With your home mortgage being 3.8% (which is quite low), I would recommend saving to a Roth IRA if you are eligible. If you are married filing jointly and your combined modified Adjusted Gross Income is in excess of $194,000, then you would be ineligible to contribute.
With interest rates being this low and the expectation of an increase in the future, I would not recommend locking up your savings in a CD. If you want to keep money in cash, then a regular savings account or money market would be fine. If you want to maintain the safety of principal but getting a little more interest, then consider a short-term bond with Vanguard.
Hope that helps.
Bear in mind that any advice here is going to be very general - not specific to you or your situation. There are nowhere near enough details for anything more than generalities here.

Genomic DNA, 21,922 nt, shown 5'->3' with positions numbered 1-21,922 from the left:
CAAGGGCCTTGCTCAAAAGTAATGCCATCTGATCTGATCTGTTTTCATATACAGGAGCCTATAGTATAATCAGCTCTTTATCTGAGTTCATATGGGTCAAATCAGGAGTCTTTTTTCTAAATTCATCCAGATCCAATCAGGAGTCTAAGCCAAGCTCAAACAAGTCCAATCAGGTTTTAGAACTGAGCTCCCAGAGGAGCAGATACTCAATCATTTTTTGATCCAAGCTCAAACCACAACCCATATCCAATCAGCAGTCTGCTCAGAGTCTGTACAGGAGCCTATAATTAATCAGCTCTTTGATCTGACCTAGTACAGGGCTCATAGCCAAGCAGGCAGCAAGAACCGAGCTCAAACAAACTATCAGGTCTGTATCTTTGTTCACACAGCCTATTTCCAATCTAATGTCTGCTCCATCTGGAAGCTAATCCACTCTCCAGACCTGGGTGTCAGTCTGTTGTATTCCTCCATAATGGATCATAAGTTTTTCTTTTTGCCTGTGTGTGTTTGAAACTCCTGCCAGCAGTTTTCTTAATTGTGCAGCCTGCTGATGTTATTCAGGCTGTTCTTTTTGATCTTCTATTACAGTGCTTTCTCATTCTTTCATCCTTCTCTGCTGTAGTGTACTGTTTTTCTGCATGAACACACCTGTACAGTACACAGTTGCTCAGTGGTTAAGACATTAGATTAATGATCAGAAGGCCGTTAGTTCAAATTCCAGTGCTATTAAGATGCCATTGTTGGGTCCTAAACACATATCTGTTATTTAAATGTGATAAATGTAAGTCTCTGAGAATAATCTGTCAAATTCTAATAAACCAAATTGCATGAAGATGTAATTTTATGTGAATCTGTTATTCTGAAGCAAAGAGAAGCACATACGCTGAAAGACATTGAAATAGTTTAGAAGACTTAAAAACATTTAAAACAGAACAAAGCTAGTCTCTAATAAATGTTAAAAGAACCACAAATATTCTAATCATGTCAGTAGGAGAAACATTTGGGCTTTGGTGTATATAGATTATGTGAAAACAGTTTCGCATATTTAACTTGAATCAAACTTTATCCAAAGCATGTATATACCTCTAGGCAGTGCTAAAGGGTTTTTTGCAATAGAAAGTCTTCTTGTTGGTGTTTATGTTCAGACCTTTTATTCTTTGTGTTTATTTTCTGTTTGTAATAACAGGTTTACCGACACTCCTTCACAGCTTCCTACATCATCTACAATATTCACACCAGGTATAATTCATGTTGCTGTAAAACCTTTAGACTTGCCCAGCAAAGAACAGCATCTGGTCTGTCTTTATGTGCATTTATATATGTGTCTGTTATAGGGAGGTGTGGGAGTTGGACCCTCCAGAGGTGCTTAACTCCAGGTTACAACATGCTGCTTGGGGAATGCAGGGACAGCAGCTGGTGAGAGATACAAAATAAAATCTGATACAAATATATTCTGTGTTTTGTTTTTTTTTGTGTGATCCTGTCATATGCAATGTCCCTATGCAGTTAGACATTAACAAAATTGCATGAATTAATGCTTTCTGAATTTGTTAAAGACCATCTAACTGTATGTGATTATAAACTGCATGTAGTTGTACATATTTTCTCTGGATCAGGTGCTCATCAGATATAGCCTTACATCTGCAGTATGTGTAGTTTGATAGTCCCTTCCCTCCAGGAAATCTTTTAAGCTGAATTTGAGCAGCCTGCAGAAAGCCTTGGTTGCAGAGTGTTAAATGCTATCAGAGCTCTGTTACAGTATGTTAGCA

(a) you're putting away a good deal into retirement (presumably by "deferred compensation" you mean a 401(k)?) How much is there? Have you run any kind of projections to see if that's going to be enough for your future retirement?
(b) with that mortgage rate, and at your age, there's very little reason to consider accelerating paying down that mortgage. Partial pre-payments don't help your monthly cash-flow (they shorten the life of the mortgage, but your monthly payments generally stay the same), and much of your investing should be long-term and you likely have a fairly high risk tolerance, so over the long run, you should be able to get a better return (with a lot more risk, of course) investing rather than speeding up your mortgage. Moreover, mortgage payments result in a highly illiquid asset - an increase in your home equity - rather than a liquid asset (savings, retirement account, etc).